Skip to main content

Incredibles 2 All-New Teaser Trailer, Poster & Image

The Help Movie Review By: Rama

The Help Movie Review
By: Rama

Ramascreen has delivered us another great movie review for the film The Help. Make sure to follow him on Twitter and Like their Facebook page.

The word ‘inspiring’ has been loosely used but for what it’s worth, THE HELP is inspiring and it’s also one of the most well-acted films this year. Great ensemble cast, Oscar nominee Viola Davis delivers her best performance yet. Don’t ignore Octavia Spencer’s solid work as well. Emma Stone shines, Jessica Chastain is excellent, Sissy Spacek and Allison Janney are both outstanding. And I find it refreshing that THE HELP’s portrayal of the south is not as stereotypical as what Hollywood usually makes it out to be, because the setting here is colorful and vibrant, and no one is neither toothless nor caught playing banjo..

Based on one of the most talked about books in years and a #1 New York Times best-selling phenomenon, “The Help” stars Emma Stone (“Easy A”) as Skeeter, Academy Award®–nominated Viola Davis (“Doubt”) as Aibileen and Octavia Spencer as Minny—three very different, extraordinary women in Mississippi during the 1960s, who build an unlikely friendship around a secret writing project that breaks societal rules and puts them all at risk. From their improbable alliance a remarkable sisterhood emerges, instilling all of them with the courage to transcend the lines that define them, and the realization that sometimes those lines are made to be crossed—even if it means bringing everyone in town face-to-face with the changing times.

If you’re worried that THE HELP may be a bit too sentimental for your taste, I think the film does a good job of not pushing itself to that point because even though it is a racial-themed drama where the good guys and the bad guys are very obvious, what stands out about THE HELP is the perfect chemistry between all the characters. Their interactions whether it be arguments, confrontation, or humorous situation, every one of them draws you in, demands your attention, they’re nothing short of compelling.

Emma Stone’s character represents the progressive minded in the ’60s where the mindset is quite stubborn and tradition is ridiculously strong especially when it comes to segregation. Stone who’s played opinionated characters in her previous works, plays her role Skeeter with such ease that it doesn’t take much from her to make us believe that she’s set out to change things for the better.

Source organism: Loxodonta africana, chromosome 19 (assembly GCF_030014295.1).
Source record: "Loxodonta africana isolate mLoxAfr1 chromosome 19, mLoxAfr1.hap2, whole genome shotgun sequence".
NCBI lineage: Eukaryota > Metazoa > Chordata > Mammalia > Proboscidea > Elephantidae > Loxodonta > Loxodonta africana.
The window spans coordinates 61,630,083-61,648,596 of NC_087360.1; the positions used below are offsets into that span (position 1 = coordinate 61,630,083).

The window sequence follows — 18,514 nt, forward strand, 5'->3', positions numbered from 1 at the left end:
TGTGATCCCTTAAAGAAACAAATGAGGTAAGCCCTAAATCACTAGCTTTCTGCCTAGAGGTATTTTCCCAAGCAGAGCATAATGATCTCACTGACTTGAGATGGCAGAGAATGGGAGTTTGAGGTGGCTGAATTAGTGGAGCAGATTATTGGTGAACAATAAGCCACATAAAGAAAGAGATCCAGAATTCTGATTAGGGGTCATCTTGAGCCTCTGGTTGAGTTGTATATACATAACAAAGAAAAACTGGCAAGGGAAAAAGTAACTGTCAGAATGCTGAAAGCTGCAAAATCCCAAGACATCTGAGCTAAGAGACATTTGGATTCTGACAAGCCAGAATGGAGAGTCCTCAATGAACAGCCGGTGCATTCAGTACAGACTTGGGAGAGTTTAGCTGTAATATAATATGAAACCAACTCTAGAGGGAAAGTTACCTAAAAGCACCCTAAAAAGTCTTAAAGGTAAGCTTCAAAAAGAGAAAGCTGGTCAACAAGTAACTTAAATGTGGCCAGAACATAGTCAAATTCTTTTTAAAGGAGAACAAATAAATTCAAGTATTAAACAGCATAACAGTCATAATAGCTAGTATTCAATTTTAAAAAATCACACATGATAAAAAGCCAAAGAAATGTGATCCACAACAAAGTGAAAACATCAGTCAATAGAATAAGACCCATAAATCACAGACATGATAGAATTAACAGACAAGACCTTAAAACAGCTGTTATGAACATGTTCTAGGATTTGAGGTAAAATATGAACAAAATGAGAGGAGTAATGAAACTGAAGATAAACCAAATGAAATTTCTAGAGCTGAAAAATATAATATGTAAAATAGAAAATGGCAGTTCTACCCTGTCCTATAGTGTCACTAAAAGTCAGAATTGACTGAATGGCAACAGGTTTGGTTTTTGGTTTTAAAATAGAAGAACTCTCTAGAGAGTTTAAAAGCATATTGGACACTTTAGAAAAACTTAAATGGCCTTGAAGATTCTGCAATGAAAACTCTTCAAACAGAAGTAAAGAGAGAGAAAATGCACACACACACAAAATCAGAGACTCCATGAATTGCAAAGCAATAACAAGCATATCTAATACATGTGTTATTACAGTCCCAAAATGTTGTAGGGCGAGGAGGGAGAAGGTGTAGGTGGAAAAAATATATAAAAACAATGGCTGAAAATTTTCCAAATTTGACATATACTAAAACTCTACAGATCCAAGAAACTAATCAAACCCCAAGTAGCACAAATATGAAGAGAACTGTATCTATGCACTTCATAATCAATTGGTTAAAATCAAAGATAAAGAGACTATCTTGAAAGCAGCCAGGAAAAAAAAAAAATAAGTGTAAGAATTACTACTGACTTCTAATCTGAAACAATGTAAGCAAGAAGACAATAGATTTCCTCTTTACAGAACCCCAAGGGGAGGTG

Oscar nominee Viola Davis who floored me in Doubt, plays Aibileen, a black servant who’s used to taking care of white people’s children and she sympathizes for the children because more than often the parents would neglect them so much so that the children would consider their help as their mothers.
Aibileen wants to assist Skeeter with her book but she approaches this secretive and dangerous venture with caution. Davis has a tremendous on screen presence and when she speaks her lines, there’s a certain amount of respect that’s above anything you’re willing to give for the rest of the cast.

Octavia Spencer plays Aibileen’s best friend, Minny. At first, it seems that Spencer may be the comic relief but her role is more pivotal than that, in fact her interaction with Jessica Chastain’s character Celia Foote embodies the change that the South needs but is too afraid to transform itself into.
I gotta give mad credit to Bryce Dallas Howard who I think plays this year’s best b*tch villain. As the insecure Hilly Holbrook, Bryce makes sure you the audience would hate her guts. She’s judgmental, selfish, merciless, and if Jason Biggs was famous for f*king the American Pie, Bryce will be famous for her own certain peculiar pie encounter too.

I don’t think you necessarily have to read the book in order to appreciate the film because from what novelist Kathryn Stockett described at the roundtable interview, it sounds like Tate Taylor’s script only took the point of view or the perspectives of Skeeter’s, Aibileen’s and Minny’s and expanded them and from what I’ve been told, the novel itself was quite unconventional.